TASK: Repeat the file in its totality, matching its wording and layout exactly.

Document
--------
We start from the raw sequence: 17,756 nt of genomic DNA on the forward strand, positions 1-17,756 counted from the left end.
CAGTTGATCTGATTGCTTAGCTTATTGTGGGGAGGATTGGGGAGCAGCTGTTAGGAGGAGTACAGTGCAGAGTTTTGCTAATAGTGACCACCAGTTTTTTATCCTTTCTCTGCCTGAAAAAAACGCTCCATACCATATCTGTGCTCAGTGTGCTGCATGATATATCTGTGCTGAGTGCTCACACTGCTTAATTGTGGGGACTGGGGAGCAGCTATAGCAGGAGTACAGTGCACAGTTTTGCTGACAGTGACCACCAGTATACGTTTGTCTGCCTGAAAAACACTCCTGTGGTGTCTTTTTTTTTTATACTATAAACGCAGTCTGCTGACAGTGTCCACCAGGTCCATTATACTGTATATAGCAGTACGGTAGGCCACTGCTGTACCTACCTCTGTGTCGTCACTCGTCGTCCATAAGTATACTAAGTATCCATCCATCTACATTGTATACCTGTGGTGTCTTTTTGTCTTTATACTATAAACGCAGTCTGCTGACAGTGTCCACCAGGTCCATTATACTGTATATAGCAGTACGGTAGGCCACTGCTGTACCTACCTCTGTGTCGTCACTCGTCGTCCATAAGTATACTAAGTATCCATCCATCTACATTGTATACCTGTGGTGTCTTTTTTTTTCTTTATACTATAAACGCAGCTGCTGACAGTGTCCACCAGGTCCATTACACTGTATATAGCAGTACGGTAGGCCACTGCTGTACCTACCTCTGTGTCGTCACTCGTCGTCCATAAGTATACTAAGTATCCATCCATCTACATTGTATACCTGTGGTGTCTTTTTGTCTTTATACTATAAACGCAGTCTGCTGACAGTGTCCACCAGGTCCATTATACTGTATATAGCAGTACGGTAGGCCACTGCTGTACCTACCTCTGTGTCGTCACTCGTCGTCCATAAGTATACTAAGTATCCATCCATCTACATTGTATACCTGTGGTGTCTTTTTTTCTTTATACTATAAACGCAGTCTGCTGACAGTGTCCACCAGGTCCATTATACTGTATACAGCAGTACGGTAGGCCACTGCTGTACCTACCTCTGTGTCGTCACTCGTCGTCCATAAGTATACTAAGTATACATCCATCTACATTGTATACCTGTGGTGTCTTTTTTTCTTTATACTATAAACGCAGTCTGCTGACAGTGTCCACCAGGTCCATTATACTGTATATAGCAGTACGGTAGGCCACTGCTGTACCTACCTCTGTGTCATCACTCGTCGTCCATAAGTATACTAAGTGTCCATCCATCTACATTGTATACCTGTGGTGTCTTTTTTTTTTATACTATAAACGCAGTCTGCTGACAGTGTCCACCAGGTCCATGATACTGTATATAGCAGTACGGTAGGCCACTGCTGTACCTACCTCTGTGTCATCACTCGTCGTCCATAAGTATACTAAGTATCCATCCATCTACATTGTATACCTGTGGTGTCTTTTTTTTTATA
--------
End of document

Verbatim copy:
We start from the raw sequence: 17,756 nt of genomic DNA on the forward strand, positions 1-17,756 counted from the left end.
CAGTTGATCTGATTGCTTAGCTTATTGTGGGGAGGATTGGGGAGCAGCTGTTAGGAGGAGTACAGTGCAGAGTTTTGCTAATAGTGACCACCAGTTTTTTATCCTTTCTCTGCCTGAAAAAAACGCTCCATACCATATCTGTGCTCAGTGTGCTGCATGATATATCTGTGCTGAGTGCTCACACTGCTTAATTGTGGGGACTGGGGAGCAGCTATAGCAGGAGTACAGTGCACAGTTTTGCTGACAGTGACCACCAGTATACGTTTGTCTGCCTGAAAAACACTCCTGTGGTGTCTTTTTTTTTTATACTATAAACGCAGTCTGCTGACAGTGTCCACCAGGTCCATTATACTGTATATAGCAGTACGGTAGGCCACTGCTGTACCTACCTCTGTGTCGTCACTCGTCGTCCATAAGTATACTAAGTATCCATCCATCTACATTGTATACCTGTGGTGTCTTTTTGTCTTTATACTATAAACGCAGTCTGCTGACAGTGTCCACCAGGTCCATTATACTGTATATAGCAGTACGGTAGGCCACTGCTGTACCTACCTCTGTGTCGTCACTCGTCGTCCATAAGTATACTAAGTATCCATCCATCTACATTGTATACCTGTGGTGTCTTTTTTTTTCTTTATACTATAAACGCAGCTGCTGACAGTGTCCACCAGGTCCATTACACTGTATATAGCAGTACGGTAGGCCACTGCTGTACCTACCTCTGTGTCGTCACTCGTCGTCCATAAGTATACTAAGTATCCATCCATCTACATTGTATACCTGTGGTGTCTTTTTGTCTTTATACTATAAACGCAGTCTGCTGACAGTGTCCACCAGGTCCATTATACTGTATATAGCAGTACGGTAGGCCACTGCTGTACCTACCTCTGTGTCGTCACTCGTCGTCCATAAGTATACTAAGTATCCATCCATCTACATTGTATACCTGTGGTGTCTTTTTTTCTTTATACTATAAACGCAGTCTGCTGACAGTGTCCACCAGGTCCATTATACTGTATACAGCAGTACGGTAGGCCACTGCTGTACCTACCTCTGTGTCGTCACTCGTCGTCCATAAGTATACTAAGTATACATCCATCTACATTGTATACCTGTGGTGTCTTTTTTTCTTTATACTATAAACGCAGTCTGCTGACAGTGTCCACCAGGTCCATTATACTGTATATAGCAGTACGGTAGGCCACTGCTGTACCTACCTCTGTGTCATCACTCGTCGTCCATAAGTATACTAAGTGTCCATCCATCTACATTGTATACCTGTGGTGTCTTTTTTTTTTATACTATAAACGCAGTCTGCTGACAGTGTCCACCAGGTCCATGATACTGTATATAGCAGTACGGTAGGCCACTGCTGTACCTACCTCTGTGTCATCACTCGTCGTCCATAAGTATACTAAGTATCCATCCATCTACATTGTATACCTGTGGTGTCTTTTTTTTTATA